This one looked really promising, but I didn’t enjoy it. By 25% I can usually tell if I book is going to become more enjoyable or continue as a slog, and this one was definitely the latter.
My first issue was the the characters. Miss Constance Haltwhistle is… annoying. Brash, rude, entirely self-centered and expecting the world to revolve around her. She’s also puzzlingly supposed to be both completely sheltered and innocent AND a successful weapons dealer. Those don’t really go together. J.F. Trusdale just sort of sits back and let her steamroll over him. He’s also puzzlingly not a spy, but impersonating his dead brother (who was a spy) at the request of his brother’s agency… which, would make him a spy, right?
I wasn’t a fan of the writing style – it was obviously trying very hard to be funny but for me, it just fell flat. Some of the steampunk details (like the carriage that serves breakfast) were cool — but also a bit confusing. Why have horses at all if the thing already uses steam power for the breakfast cooking and transforming? The steampunk details also didn’t really seem to mesh well with the setting. And the worldbuilding in general was spotty.
I will say that a lot of people will probably really enjoy the style of humor employed here, even though I’m not one of them.
*Thanks to NetGalley and CamCat Publishing for providing an e-arc for review.
I only meant to download this today but I got completely sucked in and ended up devouring all of it in one sitting. I’m not super familiar with Superman lore beyond the basics, but that didn’t hinder my enjoyment of the story.
The characters are interesting and compelling and the stakes are high from the start – and really feel like it. I really enjoyed reading about Zahn and Sera and their friends, as well as their blossoming friendship and potential for more. Of course, it ended far sooner than I would have liked, but it was a great length to whet the appetite for the story while still leaving potential for more.
I’ve really enjoyed Claudia Gray’s work in the past, and this was no exception.
The art was really great, with easily distinguishable characters, tension and drama, great colors, and a throwback comic-book style. It definitely enhanced the reading experience.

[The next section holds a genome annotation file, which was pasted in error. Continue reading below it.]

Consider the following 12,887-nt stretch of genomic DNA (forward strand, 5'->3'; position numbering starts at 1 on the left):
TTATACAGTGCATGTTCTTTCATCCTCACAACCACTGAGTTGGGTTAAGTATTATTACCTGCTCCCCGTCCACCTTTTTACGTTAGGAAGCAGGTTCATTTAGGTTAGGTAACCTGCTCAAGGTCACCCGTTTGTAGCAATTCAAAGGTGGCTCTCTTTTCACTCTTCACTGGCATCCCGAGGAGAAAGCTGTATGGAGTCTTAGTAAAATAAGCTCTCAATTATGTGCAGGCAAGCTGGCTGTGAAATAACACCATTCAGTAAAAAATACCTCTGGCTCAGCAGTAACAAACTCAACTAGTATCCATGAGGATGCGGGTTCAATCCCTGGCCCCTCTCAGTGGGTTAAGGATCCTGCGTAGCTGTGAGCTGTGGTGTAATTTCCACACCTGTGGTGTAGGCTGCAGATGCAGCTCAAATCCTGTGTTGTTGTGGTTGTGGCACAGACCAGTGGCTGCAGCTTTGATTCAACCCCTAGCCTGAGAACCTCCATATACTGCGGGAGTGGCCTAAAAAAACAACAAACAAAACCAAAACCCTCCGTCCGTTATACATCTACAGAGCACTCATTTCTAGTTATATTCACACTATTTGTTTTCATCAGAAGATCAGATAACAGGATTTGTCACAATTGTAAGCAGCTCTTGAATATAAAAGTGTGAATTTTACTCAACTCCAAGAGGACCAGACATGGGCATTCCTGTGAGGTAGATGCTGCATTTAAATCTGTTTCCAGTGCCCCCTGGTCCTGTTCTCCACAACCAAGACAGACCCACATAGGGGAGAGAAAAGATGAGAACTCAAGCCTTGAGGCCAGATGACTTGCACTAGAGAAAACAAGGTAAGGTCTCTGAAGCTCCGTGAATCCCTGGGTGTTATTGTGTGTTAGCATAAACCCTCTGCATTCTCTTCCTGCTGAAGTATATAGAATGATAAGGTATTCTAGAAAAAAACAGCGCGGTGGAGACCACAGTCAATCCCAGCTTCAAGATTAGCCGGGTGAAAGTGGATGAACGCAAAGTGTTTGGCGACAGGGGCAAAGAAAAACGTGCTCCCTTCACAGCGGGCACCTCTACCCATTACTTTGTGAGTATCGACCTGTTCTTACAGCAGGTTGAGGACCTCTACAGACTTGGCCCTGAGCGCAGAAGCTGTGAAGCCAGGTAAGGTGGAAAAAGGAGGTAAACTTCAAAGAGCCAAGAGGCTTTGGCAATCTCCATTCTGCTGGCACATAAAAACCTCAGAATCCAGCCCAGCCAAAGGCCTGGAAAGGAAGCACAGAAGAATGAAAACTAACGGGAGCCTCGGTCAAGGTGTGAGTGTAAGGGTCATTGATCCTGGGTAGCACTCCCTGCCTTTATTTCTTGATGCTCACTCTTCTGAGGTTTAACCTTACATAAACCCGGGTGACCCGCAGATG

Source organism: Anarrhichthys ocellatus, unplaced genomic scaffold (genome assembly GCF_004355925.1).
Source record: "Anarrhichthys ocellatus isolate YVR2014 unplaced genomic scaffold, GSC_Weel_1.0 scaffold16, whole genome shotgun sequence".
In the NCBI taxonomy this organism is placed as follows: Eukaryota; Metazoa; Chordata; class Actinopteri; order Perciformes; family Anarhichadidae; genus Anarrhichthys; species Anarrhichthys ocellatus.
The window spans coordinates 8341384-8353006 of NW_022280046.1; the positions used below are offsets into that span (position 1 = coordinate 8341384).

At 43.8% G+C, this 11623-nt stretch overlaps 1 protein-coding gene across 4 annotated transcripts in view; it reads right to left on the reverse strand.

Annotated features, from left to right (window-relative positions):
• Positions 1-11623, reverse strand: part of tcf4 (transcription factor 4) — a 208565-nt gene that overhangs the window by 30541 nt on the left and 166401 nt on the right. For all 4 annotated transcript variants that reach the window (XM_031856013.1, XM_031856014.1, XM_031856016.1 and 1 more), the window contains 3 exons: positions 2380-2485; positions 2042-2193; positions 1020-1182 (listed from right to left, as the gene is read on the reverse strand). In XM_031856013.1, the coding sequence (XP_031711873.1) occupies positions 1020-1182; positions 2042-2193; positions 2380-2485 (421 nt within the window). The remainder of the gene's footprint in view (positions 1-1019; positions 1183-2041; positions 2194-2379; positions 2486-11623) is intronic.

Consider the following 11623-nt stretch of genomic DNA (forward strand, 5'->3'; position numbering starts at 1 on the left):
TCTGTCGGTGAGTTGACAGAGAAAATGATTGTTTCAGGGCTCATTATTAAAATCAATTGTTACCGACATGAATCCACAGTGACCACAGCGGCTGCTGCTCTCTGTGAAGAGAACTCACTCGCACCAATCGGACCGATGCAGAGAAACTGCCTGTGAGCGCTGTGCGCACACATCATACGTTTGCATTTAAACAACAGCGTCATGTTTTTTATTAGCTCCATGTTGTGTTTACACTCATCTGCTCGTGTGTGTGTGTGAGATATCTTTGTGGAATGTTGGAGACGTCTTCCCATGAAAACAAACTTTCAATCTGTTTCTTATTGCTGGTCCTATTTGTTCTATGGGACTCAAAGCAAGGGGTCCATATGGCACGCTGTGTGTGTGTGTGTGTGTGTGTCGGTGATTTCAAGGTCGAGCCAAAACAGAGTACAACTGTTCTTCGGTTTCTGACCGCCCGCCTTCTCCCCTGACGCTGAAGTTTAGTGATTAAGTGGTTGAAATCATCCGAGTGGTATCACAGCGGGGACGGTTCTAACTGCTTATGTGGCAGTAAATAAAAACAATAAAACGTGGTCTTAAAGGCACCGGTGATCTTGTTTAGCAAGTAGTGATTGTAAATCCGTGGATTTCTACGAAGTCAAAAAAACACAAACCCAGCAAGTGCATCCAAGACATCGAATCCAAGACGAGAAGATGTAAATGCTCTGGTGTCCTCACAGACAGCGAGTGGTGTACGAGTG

I will definitely be picking up the next books in the series as soon as they’re available.
*Thanks to NetGalley and DC Entertainment for providing me an e-arc to review.
These are my favorite sort of fairy tales. They have teeth; they bite and haunt and chill you. They are eerie and magical and strange and creepy and unsettling — and they don’t have happy endings. I haven’t actually read the Hazelwood yet, but now I know I’m going to, because I love Melissa Albert’s writing style. It flows beautifully and is full of unusual phrases that make you slow down and savor the words.
*Thanks to NetGalley and Flatiron books for providing an e-arc to review.
I wasn’t completely convinced by Spellbreaker and deducted a star because the info-dumpy worldbuilding at the beginning made it hard to become fully invested in the story. But this book got off to a running start and didn’t stop until the end.
I love the characters and their troubles and motivations. I love the romance (despite a few cringe-y lines). I especially love the magic – Spellbreaking especially is fascinating, as is Master Spellmakers turning into Opuses in death – and the fast-paced plot. This duology is closer to the Paper Magician trilogy than any of Holmberg’s other books, and so I liked it a lot more. Not quite as much as Paper Magician, but close. I would definitely read more books about Elsie and Bacchus and Ogden and Emmeline and Reggie.
I would definitely recommend this duology to anyone who enjoyed the Paper Magician series.
*Thanks to NetGalley and 47North for providing an e-arc for review.